Wine and books. The perfect combination?

4th June, 2020

3 min read

Wine and books. The perfect combination?

Wine and books. The perfect combination?

Written by:

Jane Rowland

Operations Director, Jane Rowland looks back at last year's management trip to Barcelona, discussing what we can learn about passion and creativity when we take inspiration from beyond the publishing world! 

Recently, while exploring vineyards of Catalonia, I was blown away by the passion, enthusiasm and utter belief in the product and methods of the winemakers – but also by their pride in the history of their vineyards and their wine story. And storytelling is the key phrase here, because each of the vineyards we visited had a strong story: from secret tunnels created in the Spanish Civil War, to reclaimed and revitalised vineyards after phylloxera devastated the local wine industry in the early 19thC, to stories of love (the estate owner falling in love with a harvester – and together founding a wine empire). These stories now form a strong part of the vineyards’ heritage and are reflected in the ethos of what the vineyard does – from how it makes wine, to the branding, labelling and marketing.

Last year, Troubador took their entire management team on a long weekend to the vineyards of Barcelona. Why? Because we’ve learned that looking outside our industry brings new thinking and passion into what we do as a publisher. The small, local vineyards were passionate, but also inventive – often organic or creating wines using biodynamic principles – but trying out blends and different varieties. They also have to be inventive when it comes to getting their wines to market – with competition from bigger, louder competitors (with bigger budgets and infrastructure). All of which the indie publisher and author will clearly identify with! But we also visited one of the largest Cava producers, whose scale dwarfed the smaller estates we’d been visiting. But the welcome received, the feeling of experience and sense of experiencing a product at the big producers, also decreased with size.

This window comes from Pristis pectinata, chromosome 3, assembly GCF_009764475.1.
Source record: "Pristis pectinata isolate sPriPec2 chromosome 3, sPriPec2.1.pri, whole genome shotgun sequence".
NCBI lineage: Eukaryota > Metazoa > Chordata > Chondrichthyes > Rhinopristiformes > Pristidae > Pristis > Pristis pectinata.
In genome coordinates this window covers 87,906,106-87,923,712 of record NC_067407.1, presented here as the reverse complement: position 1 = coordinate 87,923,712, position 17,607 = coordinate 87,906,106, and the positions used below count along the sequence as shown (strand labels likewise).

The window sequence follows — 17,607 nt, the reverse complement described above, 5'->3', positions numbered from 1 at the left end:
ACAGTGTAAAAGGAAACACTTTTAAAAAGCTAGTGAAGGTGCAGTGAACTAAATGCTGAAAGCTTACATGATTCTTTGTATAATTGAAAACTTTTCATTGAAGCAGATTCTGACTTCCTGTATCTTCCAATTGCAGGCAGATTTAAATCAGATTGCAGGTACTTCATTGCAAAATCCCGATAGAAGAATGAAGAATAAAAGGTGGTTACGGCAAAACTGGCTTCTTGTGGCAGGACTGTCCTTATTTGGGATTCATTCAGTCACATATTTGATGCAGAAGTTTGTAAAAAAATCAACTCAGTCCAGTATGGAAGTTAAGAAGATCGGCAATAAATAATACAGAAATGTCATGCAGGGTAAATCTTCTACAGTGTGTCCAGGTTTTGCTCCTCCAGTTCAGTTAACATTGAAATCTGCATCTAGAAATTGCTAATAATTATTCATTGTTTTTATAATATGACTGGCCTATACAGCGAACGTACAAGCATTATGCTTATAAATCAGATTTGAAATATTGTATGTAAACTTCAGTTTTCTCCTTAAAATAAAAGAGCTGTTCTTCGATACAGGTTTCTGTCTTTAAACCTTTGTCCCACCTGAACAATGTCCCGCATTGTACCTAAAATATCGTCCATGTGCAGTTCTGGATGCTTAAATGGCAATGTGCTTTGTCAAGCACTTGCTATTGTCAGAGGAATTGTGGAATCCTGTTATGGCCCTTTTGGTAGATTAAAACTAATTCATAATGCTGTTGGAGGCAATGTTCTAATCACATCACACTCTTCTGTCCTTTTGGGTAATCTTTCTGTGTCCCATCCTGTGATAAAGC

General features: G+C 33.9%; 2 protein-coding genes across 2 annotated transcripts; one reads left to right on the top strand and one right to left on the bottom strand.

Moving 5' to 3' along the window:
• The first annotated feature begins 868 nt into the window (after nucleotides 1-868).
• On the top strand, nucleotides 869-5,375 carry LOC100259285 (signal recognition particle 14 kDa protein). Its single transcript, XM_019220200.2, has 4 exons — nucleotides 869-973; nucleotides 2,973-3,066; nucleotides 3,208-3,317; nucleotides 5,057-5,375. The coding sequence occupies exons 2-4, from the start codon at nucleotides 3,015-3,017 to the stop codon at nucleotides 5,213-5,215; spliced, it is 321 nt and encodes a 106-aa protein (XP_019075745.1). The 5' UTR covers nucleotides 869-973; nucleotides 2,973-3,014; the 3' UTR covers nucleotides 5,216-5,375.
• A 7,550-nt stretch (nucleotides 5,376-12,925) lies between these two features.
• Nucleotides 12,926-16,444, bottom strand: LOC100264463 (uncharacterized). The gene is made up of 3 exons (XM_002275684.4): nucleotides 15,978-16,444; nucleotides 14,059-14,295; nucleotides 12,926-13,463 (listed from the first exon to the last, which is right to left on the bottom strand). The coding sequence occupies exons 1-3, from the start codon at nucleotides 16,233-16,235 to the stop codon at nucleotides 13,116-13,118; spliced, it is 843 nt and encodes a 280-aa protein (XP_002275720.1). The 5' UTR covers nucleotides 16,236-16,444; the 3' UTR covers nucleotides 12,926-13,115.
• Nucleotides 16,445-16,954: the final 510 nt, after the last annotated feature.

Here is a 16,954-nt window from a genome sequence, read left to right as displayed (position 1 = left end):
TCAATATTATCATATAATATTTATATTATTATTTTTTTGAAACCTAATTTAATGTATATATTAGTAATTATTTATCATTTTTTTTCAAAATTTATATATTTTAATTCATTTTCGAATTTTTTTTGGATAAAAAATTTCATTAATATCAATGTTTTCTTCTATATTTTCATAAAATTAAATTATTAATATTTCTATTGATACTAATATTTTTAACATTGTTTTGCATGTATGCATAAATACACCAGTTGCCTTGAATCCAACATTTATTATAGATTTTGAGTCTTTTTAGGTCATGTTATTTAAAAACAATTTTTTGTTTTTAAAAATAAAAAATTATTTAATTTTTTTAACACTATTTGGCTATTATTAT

So for me, the lesson was clear. The smaller vineyards exemplify what an indie publisher can do. Create products with belief and passion – taking advantage of the benefit of being indie and therefore less bound by big company rules or assumptions; experiment and always keep that core story at the heart of what they do. But also, it’s important to retain that spirit as a company grows. The key take-aways that we had were:

  • Passion – in the vineyards this infused the product, from the creation of the wine to the branding and marketing. Something that we can easily identify as a value that exists in publishing too – but can we, as publishers and authors, show that passion in our marketing, in our social media, in our digital presence?
  • History – being proud of the origins and stories behind the brand. For us, this is not just about the company, but also the fantastic staff that work in that company.
  • Hospitality – offering your customers an experience, which the smaller vineyards did so well and whose staff made our visits special – with lunches and tastings plus other vineyard-related experiences that made us feel unique. As a publisher, we already have a customer service front and it’s at the forefront of what we do, but making our customers feel special and unique is also important. 
  • Diversification – the most vibrant vineyards we visited did more than just make and bottle wine, with walks, tours, gastronomic experiences, bird watching, cooking demos, homestays... In publishing and as authors we have our core product – the book - but what other opportunities are open up to us? Bookshops are familar with this conundrum – the most profitable don’t just sell books, they sell coffees, cakes and the experience of meeting authors; indie publishers and authors can learn from this too.

Networking in your own industry is fabulous, but sometimes you need to look outside of what you do to learn and grow. The senior team at Troubador arrived back buzzing with ideas and vision (helped of course by the odd bottle of wine that came home with us in the suitcase!)